Hawthorne, California, mayor Chris Brown responded to Michael Brown's death and its aftermath by looking inward at the police officers in his own city--and proposing that they be required to wear video cameras.
"I am simply not willing to gamble with a single life, or the wrongful accusation of upstanding officers," Brown wrote in a letter last Friday, Time reported.
The Hawthorne mayor is hardly the only person considering the merits of body-mounted cameras for police officers. Michael Brown's death has brought conversations about video checks on police to the fore.
In 2013, a researcher who undertook the first experimental evaluation of body-mounted cameras in Rialto, California, found a 50 percent reduction in the use of force incidents with police, and a dramatic 88 percent drop in the number of civilian complaints against police officers. Body-mounted cameras and dash cameras are billed as an accountability and protection mechanism for both police and civilians.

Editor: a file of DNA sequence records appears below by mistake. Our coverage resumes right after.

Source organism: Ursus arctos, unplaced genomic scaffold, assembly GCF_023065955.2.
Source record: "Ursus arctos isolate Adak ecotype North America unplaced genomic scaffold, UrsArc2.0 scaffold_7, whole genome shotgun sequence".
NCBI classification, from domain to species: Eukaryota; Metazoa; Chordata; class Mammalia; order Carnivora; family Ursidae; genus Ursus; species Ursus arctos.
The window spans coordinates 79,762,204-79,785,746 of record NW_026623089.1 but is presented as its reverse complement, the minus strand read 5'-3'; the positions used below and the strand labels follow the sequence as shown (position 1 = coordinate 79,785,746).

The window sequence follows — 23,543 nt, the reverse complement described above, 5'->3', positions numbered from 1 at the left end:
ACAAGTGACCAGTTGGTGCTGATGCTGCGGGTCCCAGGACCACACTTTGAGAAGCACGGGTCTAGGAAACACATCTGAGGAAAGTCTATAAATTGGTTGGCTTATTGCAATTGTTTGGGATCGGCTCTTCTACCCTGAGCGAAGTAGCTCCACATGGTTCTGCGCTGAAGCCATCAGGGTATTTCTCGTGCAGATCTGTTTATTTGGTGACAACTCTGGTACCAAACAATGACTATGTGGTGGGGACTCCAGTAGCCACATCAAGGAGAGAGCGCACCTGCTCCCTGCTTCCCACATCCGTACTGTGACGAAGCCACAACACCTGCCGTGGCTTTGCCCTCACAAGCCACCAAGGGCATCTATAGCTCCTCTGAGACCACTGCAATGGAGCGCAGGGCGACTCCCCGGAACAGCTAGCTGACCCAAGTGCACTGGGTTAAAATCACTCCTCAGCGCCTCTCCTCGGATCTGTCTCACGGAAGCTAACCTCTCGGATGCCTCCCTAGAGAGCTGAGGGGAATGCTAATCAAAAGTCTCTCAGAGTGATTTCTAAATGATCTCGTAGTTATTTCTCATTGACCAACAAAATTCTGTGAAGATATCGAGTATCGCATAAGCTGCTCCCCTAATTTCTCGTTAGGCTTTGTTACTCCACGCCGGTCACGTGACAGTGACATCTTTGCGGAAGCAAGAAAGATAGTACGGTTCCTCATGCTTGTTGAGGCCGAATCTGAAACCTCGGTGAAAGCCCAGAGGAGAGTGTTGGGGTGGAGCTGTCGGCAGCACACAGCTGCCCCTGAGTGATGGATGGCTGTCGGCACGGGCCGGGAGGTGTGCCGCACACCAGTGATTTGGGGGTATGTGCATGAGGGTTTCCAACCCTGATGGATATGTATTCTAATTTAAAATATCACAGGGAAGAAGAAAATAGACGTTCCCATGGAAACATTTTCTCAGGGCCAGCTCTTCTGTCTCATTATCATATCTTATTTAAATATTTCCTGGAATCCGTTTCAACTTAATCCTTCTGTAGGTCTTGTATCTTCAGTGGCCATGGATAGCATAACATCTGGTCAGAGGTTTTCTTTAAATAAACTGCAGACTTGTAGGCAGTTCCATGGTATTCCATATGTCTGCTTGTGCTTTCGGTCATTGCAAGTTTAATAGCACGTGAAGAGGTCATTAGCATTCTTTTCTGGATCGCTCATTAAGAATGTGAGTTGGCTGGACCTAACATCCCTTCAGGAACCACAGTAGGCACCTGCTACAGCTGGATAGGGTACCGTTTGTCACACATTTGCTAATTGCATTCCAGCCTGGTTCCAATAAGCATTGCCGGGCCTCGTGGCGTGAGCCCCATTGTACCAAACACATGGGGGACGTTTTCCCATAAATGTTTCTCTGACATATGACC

But cameras have not been universally embraced. Police unions have spoken out against requirements to expand the usage of body cameras, calling them an "encumbrance," the Wall Street Journal reported.
Read the report on Rialto, California, police officer's test run with body cameras at The Police Foundation.